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Thread: Medieval v modern mandolin

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    Deacon M100A Minorkey's Avatar
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    Default Medieval v modern mandolin

    Been thinking about medieval/early music being played on a modern mandolin, and how early instruments would have had gut strings rather than steel. So does that mean that a new mandolin made for playing music of that era, rather than a bluegrass/country mandolin, should have nylon, not metal strings?

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    Default Re: Medieval v modern mandolin

    Sounds good to me, I have never heard any instrument with gut strings. I think you are right to presume they are closer to nylon than steel.
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    Default Re: Medieval v modern mandolin

    That makes perfect sense to me, metallurgy had not been applied to wire science in the instruments infancy. Talk about string failure!?
    I have actually played a banjo with gut (“Kitty bowels” to quote Gid Tanner, as I recall) strings once upon a time, very temperamental to say the least! Then same banjo was strung with nylon, still “touchy” but, nowhere near the frustrating level as the gut.
    I’ve just become curator of a vintage “Washburn” and am still toying with the idea of nylon strings for it. It was interesting to play way back then (almost 45 years back)! Then again, everything was! Then again it still is interesting to play pretty much anything!

    Infancy isn’t really the right word but, you get my drift, I hope.
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    Deacon M100A Minorkey's Avatar
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    Default Re: Medieval v modern mandolin

    Quote Originally Posted by kurth83 View Post
    Sounds good to me, I have never heard any instrument with gut strings. I think you are right to presume they are closer to nylon than steel.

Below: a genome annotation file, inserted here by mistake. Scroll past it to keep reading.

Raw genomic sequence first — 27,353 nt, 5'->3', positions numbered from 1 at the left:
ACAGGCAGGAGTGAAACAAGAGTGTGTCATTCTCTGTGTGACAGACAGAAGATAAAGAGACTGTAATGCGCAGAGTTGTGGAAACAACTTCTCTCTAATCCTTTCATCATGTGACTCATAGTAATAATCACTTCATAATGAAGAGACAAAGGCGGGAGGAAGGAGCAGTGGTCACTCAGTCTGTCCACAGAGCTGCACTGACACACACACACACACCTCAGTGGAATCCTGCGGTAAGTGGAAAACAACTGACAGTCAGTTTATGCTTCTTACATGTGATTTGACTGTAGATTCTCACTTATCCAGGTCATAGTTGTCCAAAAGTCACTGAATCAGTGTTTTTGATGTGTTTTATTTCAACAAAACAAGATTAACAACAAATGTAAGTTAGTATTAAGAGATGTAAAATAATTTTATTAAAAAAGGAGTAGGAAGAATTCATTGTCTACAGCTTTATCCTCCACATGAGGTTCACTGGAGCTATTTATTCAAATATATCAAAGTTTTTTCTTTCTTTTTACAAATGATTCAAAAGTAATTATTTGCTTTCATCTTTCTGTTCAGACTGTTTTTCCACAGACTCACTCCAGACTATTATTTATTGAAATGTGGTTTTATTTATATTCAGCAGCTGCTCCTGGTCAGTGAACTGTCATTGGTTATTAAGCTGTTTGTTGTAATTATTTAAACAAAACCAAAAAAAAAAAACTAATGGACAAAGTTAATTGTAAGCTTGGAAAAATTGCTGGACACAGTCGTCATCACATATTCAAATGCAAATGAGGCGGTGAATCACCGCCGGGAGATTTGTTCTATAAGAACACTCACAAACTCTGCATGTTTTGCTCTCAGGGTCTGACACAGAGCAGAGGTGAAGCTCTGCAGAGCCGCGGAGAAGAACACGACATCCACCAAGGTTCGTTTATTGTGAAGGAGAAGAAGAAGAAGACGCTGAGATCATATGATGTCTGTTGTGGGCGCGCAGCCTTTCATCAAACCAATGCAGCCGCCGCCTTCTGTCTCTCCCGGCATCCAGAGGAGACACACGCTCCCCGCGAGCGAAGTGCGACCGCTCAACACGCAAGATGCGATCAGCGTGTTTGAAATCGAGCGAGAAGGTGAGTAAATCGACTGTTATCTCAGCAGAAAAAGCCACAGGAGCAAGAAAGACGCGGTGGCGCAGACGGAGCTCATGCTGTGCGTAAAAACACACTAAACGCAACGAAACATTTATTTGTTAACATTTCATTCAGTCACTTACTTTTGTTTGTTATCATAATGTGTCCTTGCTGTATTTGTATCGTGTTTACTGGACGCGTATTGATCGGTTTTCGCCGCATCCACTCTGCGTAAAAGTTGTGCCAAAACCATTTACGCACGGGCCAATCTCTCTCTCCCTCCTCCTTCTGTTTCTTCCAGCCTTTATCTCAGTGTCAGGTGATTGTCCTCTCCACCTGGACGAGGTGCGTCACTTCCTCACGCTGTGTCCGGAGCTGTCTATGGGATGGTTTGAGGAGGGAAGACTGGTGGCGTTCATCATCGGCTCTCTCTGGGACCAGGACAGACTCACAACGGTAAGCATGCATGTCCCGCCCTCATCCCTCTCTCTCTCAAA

No that's not what I mean. The mandolin most familiar to us is used to play bluegrass, celtic and country music, which of course uses steel strung instruments. But if someone prefers to play medieval music, should they be using nylon strings? (Or gut if they want to be uber authentic)

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    Default Re: Medieval v modern mandolin

    Quote Originally Posted by Minorkey View Post
    No that's not what I mean. The mandolin most familiar to us is used to play bluegrass, celtic and country music, which of course uses steel strung instruments. But if someone prefers to play medieval music, should they be using nylon strings? (Or gut if they want to be uber authentic)
    In short, yes! In my less than excessively educated opinion.
    Nylon may not be the difficult item that gut could prove but, who knows?
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    Deacon M100A Minorkey's Avatar
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    Default Re: Medieval v modern mandolin

    So like say I decide to play in a medieval ensemble, all early music, theorbos, cornetts and sacbuts, and I brought my mandolin it would be a nylon strung instrument, completely different to the A and F style mandos seen on here...

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    Registered User sblock's Avatar
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    Default Re: Medieval v modern mandolin